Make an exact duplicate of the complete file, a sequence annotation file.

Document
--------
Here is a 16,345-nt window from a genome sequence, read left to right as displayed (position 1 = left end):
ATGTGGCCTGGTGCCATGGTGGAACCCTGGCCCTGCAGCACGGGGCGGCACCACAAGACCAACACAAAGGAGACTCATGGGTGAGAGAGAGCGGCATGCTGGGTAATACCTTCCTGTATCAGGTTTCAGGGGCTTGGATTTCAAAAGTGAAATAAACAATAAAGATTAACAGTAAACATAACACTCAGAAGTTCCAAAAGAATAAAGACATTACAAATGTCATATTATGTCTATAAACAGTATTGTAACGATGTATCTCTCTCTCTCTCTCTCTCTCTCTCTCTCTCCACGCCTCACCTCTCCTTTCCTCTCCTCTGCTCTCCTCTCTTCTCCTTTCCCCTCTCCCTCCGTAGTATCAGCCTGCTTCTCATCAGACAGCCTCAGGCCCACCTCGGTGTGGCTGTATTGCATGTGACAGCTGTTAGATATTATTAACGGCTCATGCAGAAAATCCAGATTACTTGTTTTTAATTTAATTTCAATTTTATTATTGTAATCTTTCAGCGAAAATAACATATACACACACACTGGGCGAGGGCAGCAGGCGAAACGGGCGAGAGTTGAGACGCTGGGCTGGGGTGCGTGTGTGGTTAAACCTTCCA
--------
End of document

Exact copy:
Here is a 16,345-nt window from a genome sequence, read left to right as displayed (position 1 = left end):
ATGTGGCCTGGTGCCATGGTGGAACCCTGGCCCTGCAGCACGGGGCGGCACCACAAGACCAACACAAAGGAGACTCATGGGTGAGAGAGAGCGGCATGCTGGGTAATACCTTCCTGTATCAGGTTTCAGGGGCTTGGATTTCAAAAGTGAAATAAACAATAAAGATTAACAGTAAACATAACACTCAGAAGTTCCAAAAGAATAAAGACATTACAAATGTCATATTATGTCTATAAACAGTATTGTAACGATGTATCTCTCTCTCTCTCTCTCTCTCTCTCTCTCTCCACGCCTCACCTCTCCTTTCCTCTCCTCTGCTCTCCTCTCTTCTCCTTTCCCCTCTCCCTCCGTAGTATCAGCCTGCTTCTCATCAGACAGCCTCAGGCCCACCTCGGTGTGGCTGTATTGCATGTGACAGCTGTTAGATATTATTAACGGCTCATGCAGAAAATCCAGATTACTTGTTTTTAATTTAATTTCAATTTTATTATTGTAATCTTTCAGCGAAAATAACATATACACACACACTGGGCGAGGGCAGCAGGCGAAACGGGCGAGAGTTGAGACGCTGGGCTGGGGTGCGTGTGTGGTTAAACCTTCCA